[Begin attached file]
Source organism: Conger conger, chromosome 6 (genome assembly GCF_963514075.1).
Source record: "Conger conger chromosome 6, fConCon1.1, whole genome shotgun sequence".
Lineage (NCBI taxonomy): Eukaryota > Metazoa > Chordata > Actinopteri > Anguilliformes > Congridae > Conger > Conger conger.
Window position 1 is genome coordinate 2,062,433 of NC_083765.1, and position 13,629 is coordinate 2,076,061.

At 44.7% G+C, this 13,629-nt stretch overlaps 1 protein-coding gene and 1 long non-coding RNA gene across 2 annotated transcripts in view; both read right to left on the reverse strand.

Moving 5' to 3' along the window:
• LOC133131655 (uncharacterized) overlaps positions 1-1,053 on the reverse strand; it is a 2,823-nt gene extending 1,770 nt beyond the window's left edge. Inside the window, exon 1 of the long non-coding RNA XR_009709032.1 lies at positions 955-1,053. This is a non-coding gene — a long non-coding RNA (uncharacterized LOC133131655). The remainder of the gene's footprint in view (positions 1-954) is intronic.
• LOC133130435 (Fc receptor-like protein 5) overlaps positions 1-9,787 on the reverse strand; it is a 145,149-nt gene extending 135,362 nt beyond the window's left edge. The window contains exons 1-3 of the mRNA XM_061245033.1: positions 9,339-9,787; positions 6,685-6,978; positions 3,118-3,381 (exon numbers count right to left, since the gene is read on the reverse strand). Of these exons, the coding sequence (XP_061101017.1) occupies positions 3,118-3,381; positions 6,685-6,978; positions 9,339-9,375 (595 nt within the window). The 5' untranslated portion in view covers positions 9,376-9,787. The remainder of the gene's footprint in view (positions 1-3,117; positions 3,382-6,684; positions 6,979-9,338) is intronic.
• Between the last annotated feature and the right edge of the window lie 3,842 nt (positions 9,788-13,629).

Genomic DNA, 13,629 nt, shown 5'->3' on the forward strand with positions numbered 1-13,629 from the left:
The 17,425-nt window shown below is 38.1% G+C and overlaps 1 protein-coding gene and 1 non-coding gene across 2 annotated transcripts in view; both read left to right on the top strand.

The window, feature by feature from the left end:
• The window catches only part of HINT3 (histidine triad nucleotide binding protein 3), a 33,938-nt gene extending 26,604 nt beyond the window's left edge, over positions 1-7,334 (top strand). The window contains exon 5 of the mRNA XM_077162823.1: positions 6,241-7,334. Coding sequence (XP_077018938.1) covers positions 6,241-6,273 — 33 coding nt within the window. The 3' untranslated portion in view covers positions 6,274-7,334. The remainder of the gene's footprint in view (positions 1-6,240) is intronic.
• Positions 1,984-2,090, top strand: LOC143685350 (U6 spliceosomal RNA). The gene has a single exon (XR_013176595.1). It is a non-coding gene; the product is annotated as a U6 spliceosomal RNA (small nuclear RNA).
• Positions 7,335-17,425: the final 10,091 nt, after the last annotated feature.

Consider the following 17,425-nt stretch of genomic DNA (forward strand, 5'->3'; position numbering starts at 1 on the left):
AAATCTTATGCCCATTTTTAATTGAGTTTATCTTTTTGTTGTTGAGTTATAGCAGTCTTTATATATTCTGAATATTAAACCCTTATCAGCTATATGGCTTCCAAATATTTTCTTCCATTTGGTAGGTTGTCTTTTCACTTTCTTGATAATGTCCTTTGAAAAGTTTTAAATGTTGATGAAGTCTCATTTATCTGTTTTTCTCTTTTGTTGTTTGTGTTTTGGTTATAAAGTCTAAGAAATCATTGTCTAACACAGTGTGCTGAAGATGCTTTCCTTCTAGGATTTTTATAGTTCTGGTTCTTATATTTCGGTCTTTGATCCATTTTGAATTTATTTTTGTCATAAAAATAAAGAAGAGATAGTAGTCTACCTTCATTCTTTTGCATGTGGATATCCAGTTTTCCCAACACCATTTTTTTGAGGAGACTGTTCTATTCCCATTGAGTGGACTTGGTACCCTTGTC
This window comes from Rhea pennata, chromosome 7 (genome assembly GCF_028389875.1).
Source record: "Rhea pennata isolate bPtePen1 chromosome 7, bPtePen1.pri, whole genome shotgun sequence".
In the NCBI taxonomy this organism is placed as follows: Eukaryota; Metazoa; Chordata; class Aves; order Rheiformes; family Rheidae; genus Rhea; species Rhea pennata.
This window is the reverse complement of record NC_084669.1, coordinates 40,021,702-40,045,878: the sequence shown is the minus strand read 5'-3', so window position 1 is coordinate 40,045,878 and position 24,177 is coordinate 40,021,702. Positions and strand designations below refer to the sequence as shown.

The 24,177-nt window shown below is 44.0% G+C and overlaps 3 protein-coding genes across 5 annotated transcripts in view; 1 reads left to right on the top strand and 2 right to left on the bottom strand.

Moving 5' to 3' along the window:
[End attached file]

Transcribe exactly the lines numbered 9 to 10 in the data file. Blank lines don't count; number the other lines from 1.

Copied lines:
• Between the last annotated feature and the right edge of the window lie 3,842 nt (positions 9,788-13,629).

Genomic DNA, 13,629 nt, shown 5'->3' on the forward strand with positions numbered 1-13,629 from the left: